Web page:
‘The Channel Islands are fragments of France which fell into the sea and were gathered up by England,’ Victor Hugo famously said.
Of course we will never know what the French poet and novelist would think of Jersey 140 years after he was exiled from Napoleon’s France, and landed there before going to live on neighbouring Guernsey.
But it is certainly still an island of contradictions, a curious network of rustic lanes, cliff paths and an upmarket high street, an appealing blend of Norman and Saxon influences – where at once you feel like you are in rural England and then a glance at a French street name reminds you of the country’s fraught history.
Both rich and provincial, a blend of history and glamour – and tiny, just nine miles by five – the island is closer to France than Britain.
A new direct easyJet flight from Edinburgh made it easy for my friend and me to enjoy a short getaway to the largest of the Channel Islands and Jersey’s seaside capital, St Helier, offered us the perfect base to explore during our three nights away.
We stayed at The Club Hotel and Spa, a smart boutique hotel with adjoining Michelin-star restaurant. The central location of the hotel was convenient, just a five-minute stroll to the main shopping streets, bars and restaurants.
Our room had an understated and elegant style, with all the amenities you would expect from a five-star offering and the bed was the softest I have slept on in a hotel. The turndown service with freshly baked shortbread and a cosy honesty bar with books and games was also a nice touch.
After checking in, we decided to head out for the evening to sample one of the things Jersey is most famous for – its food.
The island has its own distinct gourmet scene and makes use of its wealth of local produce. As Jersey is known for its seafood we took a local recommendation to dine at the Quayside Grill and Bistro.
I opted for calamari and a seafood pasta, both of which were delicious. The service was also impeccable, with friendly staff. An impressive wine list and views over the harbour were also plus points.
The weather was not on our side during our trip, so on our first full day we avoided the pastime most holidaymakers head to Jersey for – sunbathing on the beaches – instead taking the chance to explore some of the island’s history and heritage.
The story of the German occupation in the Second World War is told at the Jersey Museum and Art Gallery and we spent an hour learning about the island’s experience through poems, sculpture, paintings and installations. Jersey was ruled by the Germans for five years between June 1940 and May 1945 and only liberated after the Nazi surrender.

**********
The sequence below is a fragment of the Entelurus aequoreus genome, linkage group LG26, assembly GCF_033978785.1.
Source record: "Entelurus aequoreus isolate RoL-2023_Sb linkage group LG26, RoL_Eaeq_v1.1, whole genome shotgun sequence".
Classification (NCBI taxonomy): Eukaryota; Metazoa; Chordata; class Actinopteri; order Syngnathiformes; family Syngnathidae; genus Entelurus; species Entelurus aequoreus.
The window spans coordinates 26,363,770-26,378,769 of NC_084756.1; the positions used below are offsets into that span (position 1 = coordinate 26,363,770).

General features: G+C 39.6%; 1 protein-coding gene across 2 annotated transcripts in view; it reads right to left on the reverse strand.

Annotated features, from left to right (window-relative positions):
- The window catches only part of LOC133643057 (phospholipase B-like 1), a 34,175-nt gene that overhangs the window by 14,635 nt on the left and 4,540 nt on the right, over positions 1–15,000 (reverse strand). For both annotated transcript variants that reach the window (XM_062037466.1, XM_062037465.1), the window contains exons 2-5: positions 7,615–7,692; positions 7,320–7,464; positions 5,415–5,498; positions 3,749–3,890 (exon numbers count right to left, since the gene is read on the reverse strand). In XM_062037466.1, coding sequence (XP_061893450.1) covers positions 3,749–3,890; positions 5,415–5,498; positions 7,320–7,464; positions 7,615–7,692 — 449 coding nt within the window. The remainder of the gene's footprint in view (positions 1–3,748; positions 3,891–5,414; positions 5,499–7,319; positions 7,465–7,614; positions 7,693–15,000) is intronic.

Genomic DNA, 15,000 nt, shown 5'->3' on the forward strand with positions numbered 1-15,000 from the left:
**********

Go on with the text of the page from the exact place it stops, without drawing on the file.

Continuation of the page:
There are ghosts wherever you turn – war tunnels where slave workers dug deep into the hillside, remains of bunkers, anti-tank walls and commemorative plaques from when Hitler’s troops moved in – reminders that the Channel Islands were more heavily fortified than the Normandy coast during the war.
At the museum, and throughout town, the island’s loyalty to the British Crown is also apparent. Streets names and statues of royalty, the Queen’s face on the Jersey pound notes, all celebrate the country’s links with the mainland.
While history is particularly resonant on this small island, our next visit took us on a lighter journey as we enjoyed a guided tour of La Mare Wine Estate, a 20-acre vineyard famous for its wines and popular Jersey Apple Brandy Cream – made with apples from La Mare’s own orchards.
Wine-making in Jersey only started in 1972 when the first vines were planted, and in the beautiful country parish of St Mary, our passionate and knowledgeable guide Bob led us around the scenic vineyards and distillery, before we were treated to a tasting of the home-grown wines and brandy. For the sweet-toothed, the estate also has an on-site chocolatier – delicious.
We headed to the vineyard’s café next to try another local product – scones with Jersey black butter. Black butter is a preserve made by boiling cider apples before adding sugar, lemon, spices and liquorice. It has a distinctive dark colour and tastes a bit like cold mince pie filling.
After a busy day we journeyed back to our hotel, where we had booked in for a massage at the low-key spa, which has a salt-water pool, is softly lit and the treatment list long and detailed. I opted for the Aromatic Fusion Massage, which combines techniques from Asia and Europe and left me feeling perfectly pampered and blissed-out.
Unfortunately it was too chilly for a dip in the outdoor pool but I enjoyed the thermal suite, which included a salt cabin, herbal steam room and experience shower.
On our last night, we were lucky enough to dine at the hotel’s eatery, Bohemia – a smart, modern, one Michelin starred restaurant managed by head chef, Steve Smith – who earned his first star at age of only 24.
Before our lavish seven-course tasting menu, we enjoyed a cocktail from the sleek adjoining bar. I was really impressed by my champagne mojito with Havana Club Rum. The cocktail and wine list were both extensive and the staff, friendly and knowledgeable, were able to recommend wines to match our food.
I couldn’t fault the delicate menu at Bohemia, which was enjoyable down to the fluffy bread with seaweed butter. The sirloin steak with wasabi was particularly good.
On our last morning the sun came out and we had time to sneak in a final walk down to the harbour at St Helier. Perhaps the bad weather had been a blessing in disguise as it prompted us to learn a little more about the history of this fascinating island.